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9 June 2017updated 02 Aug 2021 12:08pm

The new season of Orange is the New Black has a villain problem

What happens when your enemy has no face?

By Anna Leszkiewicz

Contains spoilers for Orange is the New Black Season Five (Episodes 1-7)

Orange is the New Black isn’t short of uncomfortably compelling moments: when you’d like to look away, but can’t look away. Rosa knocking Vee over with her car. Mendez framing Tricia’s death as suicide. Humps forcing Maritza, at gunpoint, to choose between eating ten dead flies or one baby mouse. Piscatella degrading Red. Poussey’s death. All of these moments have one thing in common: a ridiculous, hateable villain – the kind of villain you want to see humiliated and annihilated.

Orange is the New Black lives and dies on the strengths of its villains, which have changed shape considerably over the course of its five seasons. When Piper first arrives in Litchfield in Season One, potential enemies are everywhere – fellow inmates, guards, her councillor, even her friends and family on the outside. In Season Two, the caricatured prison gang leader Vee was reviled by audiences for her manipulation of Suzanne, and her death was one of the most satisfying revenge fantasies (and series finales) the show has ever had. (Her villainy was only rivalled by the fraudulent prison administrator Natalia Figueroa.) In Season Three, the rivalry between Piper and Stella replaced a single, hateable villain (to the series’ detriment). And in Season Four, two guards, Humps and Piscatella, took up the mantle with great effect.

There’s a pattern at work here. As the seasons have developed, the villains of Orange is the New Black have become increasingly representative of structural oppressions. It seems bizarre to remember that Suzanne, one of the sweetest, loveliest women at Litchfield, makes her debut as a villain: “Crazy Eyes”, Piper’s sexually aggressive “prison wife”. Then we meet Vee: she, through her bullying of other inmates, serves to demonstrate the ways in which good people can be manipulated and blackmailed into larger crime syndicates, but she’s still a black, female prisoner who has fallen foul of police corruption herself.

Season Three explores the potential for Piper – who has until this point functioned as a kind of proxy for the audience – to become a villain herself thanks to her white privilege. Season Four’s villains are a collection of corrupt guards and MCC – the company that owns the prison – itself. With each season that passes, the villains are relocated higher and higher in the systems of oppression that keep Litchfield’s inmates down: and all the while, the corruption and misconduct of MCC takes on a larger role in the story.

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Now, Season Five is reaching even higher. After Poussey’s murder by a guard, the inmates are rioting, and they’re directing their anger not just at the individual guards that have wronged them, but at the discriminatory and dehumanizing prison system that allowed things to get to this point. While inflighting flourishes in the chaos, key characters like Alison and Taystee remain focused on a larger structural enemy. “Our fight is not with Judy King,” Taystee insists after describing the celebrity chef’s preferential treatment. “Our fight is with a system that don’t give a damn about poor people and brown people and poor brown people. Our fight is with the folks who hold our demands in their hands.”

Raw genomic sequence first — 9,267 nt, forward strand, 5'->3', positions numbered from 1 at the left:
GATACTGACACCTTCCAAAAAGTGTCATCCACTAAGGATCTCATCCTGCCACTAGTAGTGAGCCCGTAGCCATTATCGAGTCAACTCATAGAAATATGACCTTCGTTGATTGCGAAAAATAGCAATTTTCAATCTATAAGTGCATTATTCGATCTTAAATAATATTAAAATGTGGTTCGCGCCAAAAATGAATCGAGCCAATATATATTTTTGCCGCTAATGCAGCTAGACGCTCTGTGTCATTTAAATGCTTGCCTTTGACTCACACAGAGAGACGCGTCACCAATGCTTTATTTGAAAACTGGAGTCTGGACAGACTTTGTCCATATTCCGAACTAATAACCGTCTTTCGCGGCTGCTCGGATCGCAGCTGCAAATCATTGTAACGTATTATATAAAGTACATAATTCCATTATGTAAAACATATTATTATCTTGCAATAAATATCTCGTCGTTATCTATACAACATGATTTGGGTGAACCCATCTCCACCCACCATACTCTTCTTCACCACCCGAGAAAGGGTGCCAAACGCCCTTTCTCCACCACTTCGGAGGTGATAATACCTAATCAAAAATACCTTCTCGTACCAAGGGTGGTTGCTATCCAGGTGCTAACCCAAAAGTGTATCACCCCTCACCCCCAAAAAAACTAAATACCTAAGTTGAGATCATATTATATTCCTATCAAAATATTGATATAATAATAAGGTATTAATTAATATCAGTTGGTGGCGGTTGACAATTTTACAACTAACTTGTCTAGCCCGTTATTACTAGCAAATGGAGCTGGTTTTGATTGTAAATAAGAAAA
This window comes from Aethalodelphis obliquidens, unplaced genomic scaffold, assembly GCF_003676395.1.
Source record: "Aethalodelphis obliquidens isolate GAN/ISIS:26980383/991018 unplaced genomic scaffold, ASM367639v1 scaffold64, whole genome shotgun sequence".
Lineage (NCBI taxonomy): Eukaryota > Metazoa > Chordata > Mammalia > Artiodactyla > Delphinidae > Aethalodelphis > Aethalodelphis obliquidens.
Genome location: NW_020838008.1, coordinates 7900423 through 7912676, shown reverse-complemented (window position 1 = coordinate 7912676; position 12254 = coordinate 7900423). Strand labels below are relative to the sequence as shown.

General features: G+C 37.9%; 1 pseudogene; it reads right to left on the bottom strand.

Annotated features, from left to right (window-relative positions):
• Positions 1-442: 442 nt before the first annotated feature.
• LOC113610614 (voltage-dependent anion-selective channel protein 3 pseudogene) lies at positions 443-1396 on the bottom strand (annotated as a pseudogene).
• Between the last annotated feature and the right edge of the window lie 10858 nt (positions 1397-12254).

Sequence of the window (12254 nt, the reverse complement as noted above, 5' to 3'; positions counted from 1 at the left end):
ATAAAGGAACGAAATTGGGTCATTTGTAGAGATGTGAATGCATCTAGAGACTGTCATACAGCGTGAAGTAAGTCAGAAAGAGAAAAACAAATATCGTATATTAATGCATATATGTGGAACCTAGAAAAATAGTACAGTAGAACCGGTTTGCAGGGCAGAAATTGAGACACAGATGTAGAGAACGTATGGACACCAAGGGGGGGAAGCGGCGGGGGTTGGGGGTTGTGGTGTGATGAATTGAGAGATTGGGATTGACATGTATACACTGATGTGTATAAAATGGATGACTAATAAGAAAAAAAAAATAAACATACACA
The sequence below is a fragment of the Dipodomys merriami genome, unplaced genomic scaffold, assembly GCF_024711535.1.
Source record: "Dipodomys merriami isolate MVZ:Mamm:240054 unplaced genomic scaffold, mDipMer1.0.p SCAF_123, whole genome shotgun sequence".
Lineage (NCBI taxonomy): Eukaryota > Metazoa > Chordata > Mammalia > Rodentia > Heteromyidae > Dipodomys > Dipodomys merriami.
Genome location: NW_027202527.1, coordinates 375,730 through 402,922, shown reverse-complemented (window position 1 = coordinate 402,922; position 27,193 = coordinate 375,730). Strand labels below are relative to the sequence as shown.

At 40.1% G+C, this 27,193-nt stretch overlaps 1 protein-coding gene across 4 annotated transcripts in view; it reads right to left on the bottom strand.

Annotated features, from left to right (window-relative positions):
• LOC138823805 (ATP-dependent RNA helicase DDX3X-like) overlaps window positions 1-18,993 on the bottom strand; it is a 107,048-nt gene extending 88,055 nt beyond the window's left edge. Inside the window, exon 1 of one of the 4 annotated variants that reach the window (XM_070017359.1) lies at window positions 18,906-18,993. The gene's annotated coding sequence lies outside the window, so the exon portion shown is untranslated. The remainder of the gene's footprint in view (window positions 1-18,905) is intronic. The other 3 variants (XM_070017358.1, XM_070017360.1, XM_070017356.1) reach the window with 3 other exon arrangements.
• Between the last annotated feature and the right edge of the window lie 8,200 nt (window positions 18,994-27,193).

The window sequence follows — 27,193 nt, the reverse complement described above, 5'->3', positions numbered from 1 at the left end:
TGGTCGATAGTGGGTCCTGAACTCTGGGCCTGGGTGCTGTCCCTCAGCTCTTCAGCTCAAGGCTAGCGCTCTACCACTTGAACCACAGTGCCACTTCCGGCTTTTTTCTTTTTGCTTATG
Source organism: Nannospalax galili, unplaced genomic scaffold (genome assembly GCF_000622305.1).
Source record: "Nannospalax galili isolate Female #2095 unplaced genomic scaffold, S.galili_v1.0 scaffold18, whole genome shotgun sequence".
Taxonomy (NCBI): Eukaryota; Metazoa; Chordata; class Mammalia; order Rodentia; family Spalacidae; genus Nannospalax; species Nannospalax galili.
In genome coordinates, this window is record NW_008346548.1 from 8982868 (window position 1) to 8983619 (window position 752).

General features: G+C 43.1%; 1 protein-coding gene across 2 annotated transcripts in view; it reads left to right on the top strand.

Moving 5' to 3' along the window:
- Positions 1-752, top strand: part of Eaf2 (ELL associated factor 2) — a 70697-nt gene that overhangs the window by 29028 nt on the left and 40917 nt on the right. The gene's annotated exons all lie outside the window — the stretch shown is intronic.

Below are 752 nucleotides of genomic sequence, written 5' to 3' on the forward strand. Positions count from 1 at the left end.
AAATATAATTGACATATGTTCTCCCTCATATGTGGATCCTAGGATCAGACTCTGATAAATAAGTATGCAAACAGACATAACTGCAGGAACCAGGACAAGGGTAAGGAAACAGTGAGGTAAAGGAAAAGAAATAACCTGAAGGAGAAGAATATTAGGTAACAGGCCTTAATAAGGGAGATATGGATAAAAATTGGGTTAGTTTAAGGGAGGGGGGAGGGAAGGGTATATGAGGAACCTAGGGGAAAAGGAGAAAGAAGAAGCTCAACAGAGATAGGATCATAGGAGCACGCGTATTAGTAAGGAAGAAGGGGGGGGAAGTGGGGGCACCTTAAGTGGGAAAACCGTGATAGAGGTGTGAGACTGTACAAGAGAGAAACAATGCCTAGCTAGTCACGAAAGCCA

But who are those folks? When Alison writes out the list of the inmates’ demands she addresses it “To whom it may concern”. Nita from Governor Hutchinson’s Office repeatedly insists to Taystee, “Please don’t make the mistake of thinking we’re the enemy.” Even the inmates themselves don’t really know who their enemy is. What happens when your villain has no face?

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The latest season of Orange Is The New Black grapples with big, messy topics like structural oppressors, the industrialisation of prison labour, the politics of effective protest and the obstacles that face rebellion on mass. But as the inmates are increasingly discovering their enemy is harder to pin down than they’d hope, it also becomes more difficult to realistically and satisfactorily write episodes of television with defined character arcs, conflicts and pay-offs. Sometimes, you really feel the lack of someone to scream at.

There’s a scene in episode seven that explores this problem in micro. Janae is helping Brook (still reeling from Poussey’s death) with her grief through exercise, and is giving her a boxing lesson. “Now,” she says, holding up a pillow with a crude face drawn on it in black marker. “I want you to punch this face like it’s the person you’re most angry at.”

“Okay, that is so reductionist: I’m not, like, angry at one individual person,” Brook shoots back. “It’s bigger than people! I want to punch the prison-industrial complex!”

“Well, I can’t draw that shit,” Janae says. “So punch the pillow!”

As the villains of Orange Is The New Black become increasingly abstract, they become more difficult for the writers to draw. The guards themselves now look like pathetic pawns played with by a larger evil; familiar MCC faces (Caputo, Linda, Piscatella and even the return of Fig) feel smallfry; and new agents of oppression lack the terrible charisma of previous villains. Instead of easy emotions like FUCKING KILL THE BITCH WITH YOUR VAN, ROSA, this season invites us to explore more complex foes. It’s a commendable move: its distinctly less cathartic, and a little more like real life.

But I’m someone who likes to scream at the TV every now and then. If we still don’t get a villain before this season’s over, expect to see me with a Sharpie, a pillow and a whole lot of rage.